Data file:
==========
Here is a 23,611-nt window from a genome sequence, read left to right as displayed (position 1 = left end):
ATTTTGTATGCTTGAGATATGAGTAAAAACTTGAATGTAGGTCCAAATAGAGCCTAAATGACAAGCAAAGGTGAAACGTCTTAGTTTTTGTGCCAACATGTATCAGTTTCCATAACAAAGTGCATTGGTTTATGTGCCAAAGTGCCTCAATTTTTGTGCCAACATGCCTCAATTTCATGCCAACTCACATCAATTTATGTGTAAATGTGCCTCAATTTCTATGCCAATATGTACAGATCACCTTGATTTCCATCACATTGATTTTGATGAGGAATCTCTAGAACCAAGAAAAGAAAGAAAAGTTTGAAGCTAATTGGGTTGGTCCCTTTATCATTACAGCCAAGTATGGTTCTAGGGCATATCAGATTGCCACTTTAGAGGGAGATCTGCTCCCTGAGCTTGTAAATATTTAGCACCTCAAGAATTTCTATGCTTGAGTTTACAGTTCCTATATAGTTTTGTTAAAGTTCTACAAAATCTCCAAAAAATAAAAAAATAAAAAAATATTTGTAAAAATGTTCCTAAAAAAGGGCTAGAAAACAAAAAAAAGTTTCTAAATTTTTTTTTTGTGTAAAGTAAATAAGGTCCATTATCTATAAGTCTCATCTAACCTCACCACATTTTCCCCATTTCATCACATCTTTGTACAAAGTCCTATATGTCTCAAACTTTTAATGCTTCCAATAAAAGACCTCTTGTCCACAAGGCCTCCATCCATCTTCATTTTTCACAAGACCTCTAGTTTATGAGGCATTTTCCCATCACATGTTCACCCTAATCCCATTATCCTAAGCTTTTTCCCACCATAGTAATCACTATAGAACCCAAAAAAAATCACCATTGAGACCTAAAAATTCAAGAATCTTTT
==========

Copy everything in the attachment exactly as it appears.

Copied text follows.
Here is a 23,611-nt window from a genome sequence, read left to right as displayed (position 1 = left end):
ATTTTGTATGCTTGAGATATGAGTAAAAACTTGAATGTAGGTCCAAATAGAGCCTAAATGACAAGCAAAGGTGAAACGTCTTAGTTTTTGTGCCAACATGTATCAGTTTCCATAACAAAGTGCATTGGTTTATGTGCCAAAGTGCCTCAATTTTTGTGCCAACATGCCTCAATTTCATGCCAACTCACATCAATTTATGTGTAAATGTGCCTCAATTTCTATGCCAATATGTACAGATCACCTTGATTTCCATCACATTGATTTTGATGAGGAATCTCTAGAACCAAGAAAAGAAAGAAAAGTTTGAAGCTAATTGGGTTGGTCCCTTTATCATTACAGCCAAGTATGGTTCTAGGGCATATCAGATTGCCACTTTAGAGGGAGATCTGCTCCCTGAGCTTGTAAATATTTAGCACCTCAAGAATTTCTATGCTTGAGTTTACAGTTCCTATATAGTTTTGTTAAAGTTCTACAAAATCTCCAAAAAATAAAAAAATAAAAAAATATTTGTAAAAATGTTCCTAAAAAAGGGCTAGAAAACAAAAAAAAGTTTCTAAATTTTTTTTTTGTGTAAAGTAAATAAGGTCCATTATCTATAAGTCTCATCTAACCTCACCACATTTTCCCCATTTCATCACATCTTTGTACAAAGTCCTATATGTCTCAAACTTTTAATGCTTCCAATAAAAGACCTCTTGTCCACAAGGCCTCCATCCATCTTCATTTTTCACAAGACCTCTAGTTTATGAGGCATTTTCCCATCACATGTTCACCCTAATCCCATTATCCTAAGCTTTTTCCCACCATAGTAATCACTATAGAACCCAAAAAAAATCACCATTGAGACCTAAAAATTCAAGAATCTTTT